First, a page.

When she gave birth five months ago, Tokyo resident Yumiko Sakai was determined to have her baby vaccinated to protect him from preventable diseases.
Among the several different vaccinations recommended for babies is the one for polio. Unlike the inactivated polio vaccine commonly used in developed countries, alive-attenuated vaccine, taken orally, is common in Japan, where the inactivated vaccine hasn't been approved.
On learning that the inactivated polio vaccine is considered safer because it holds fewer risks of paralytic poliomyelitis, and is commonly used in industrialized nations, Sakai took her son to a clinic in Tokyo that individually imports the inactivated type even though it would cost her more.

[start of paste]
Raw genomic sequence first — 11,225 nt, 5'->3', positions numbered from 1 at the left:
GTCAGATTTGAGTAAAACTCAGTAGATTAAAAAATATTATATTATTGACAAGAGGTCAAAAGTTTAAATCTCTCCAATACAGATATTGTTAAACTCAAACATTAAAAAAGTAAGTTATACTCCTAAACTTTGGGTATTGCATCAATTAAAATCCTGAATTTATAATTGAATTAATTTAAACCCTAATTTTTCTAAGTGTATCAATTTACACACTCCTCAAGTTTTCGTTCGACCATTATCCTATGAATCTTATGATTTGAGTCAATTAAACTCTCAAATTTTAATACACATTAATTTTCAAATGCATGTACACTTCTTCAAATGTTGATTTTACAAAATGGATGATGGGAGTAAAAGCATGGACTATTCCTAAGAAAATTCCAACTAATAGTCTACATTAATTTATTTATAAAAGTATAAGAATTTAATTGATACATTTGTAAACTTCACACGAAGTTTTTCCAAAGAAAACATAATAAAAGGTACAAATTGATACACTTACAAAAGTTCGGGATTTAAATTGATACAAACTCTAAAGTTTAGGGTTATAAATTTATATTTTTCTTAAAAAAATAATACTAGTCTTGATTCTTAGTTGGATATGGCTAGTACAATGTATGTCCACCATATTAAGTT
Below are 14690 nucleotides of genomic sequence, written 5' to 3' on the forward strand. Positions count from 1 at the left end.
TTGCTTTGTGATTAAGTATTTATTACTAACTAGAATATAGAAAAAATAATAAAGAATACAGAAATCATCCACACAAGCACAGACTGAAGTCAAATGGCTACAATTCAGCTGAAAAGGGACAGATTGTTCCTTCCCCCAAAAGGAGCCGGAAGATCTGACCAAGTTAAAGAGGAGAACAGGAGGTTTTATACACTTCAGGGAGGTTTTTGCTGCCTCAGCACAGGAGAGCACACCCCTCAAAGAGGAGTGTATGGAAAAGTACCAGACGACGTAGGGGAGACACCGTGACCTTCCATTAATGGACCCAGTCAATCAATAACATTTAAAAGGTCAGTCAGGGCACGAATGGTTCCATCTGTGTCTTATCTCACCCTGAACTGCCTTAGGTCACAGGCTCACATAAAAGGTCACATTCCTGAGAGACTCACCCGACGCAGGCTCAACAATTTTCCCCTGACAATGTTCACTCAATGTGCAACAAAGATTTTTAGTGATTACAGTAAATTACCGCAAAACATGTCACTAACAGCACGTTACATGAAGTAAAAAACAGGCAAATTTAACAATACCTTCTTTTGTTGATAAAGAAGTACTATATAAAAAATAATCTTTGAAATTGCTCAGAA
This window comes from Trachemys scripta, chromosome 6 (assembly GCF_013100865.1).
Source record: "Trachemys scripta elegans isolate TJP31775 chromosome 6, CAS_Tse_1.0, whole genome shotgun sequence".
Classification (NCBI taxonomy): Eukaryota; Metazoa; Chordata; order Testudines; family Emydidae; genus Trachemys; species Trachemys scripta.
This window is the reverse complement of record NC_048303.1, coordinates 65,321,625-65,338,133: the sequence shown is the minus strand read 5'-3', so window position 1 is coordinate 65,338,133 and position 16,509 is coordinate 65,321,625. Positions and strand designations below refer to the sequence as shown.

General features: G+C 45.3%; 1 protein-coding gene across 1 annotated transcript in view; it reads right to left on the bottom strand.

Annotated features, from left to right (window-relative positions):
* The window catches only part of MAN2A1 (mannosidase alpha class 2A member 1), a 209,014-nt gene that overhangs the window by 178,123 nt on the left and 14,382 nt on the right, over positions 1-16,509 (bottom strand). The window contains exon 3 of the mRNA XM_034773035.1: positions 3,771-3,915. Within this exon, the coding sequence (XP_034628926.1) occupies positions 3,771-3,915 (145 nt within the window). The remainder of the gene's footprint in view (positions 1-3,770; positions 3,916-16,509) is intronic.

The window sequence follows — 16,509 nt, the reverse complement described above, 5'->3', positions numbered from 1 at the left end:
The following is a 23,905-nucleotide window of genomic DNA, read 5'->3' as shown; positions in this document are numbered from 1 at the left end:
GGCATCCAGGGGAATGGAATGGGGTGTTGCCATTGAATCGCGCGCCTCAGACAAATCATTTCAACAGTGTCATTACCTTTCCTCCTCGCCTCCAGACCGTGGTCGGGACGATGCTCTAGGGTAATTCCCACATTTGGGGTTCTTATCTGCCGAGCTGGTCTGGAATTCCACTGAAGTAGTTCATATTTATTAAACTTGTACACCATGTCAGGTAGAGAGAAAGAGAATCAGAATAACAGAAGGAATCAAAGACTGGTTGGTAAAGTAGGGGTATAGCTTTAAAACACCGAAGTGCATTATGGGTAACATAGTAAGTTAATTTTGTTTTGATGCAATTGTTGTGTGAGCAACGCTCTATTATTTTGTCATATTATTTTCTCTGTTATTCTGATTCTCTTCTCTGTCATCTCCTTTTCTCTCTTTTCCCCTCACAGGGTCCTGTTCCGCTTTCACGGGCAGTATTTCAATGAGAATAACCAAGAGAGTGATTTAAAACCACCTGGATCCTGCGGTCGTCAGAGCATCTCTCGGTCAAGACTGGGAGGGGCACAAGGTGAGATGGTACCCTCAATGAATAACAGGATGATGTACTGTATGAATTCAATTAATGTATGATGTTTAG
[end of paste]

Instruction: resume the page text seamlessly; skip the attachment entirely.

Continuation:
"I've watched news stories about the side effects of oral polio vaccines, so I wanted to choose a vaccine that was as safe as possible," the young mother said.
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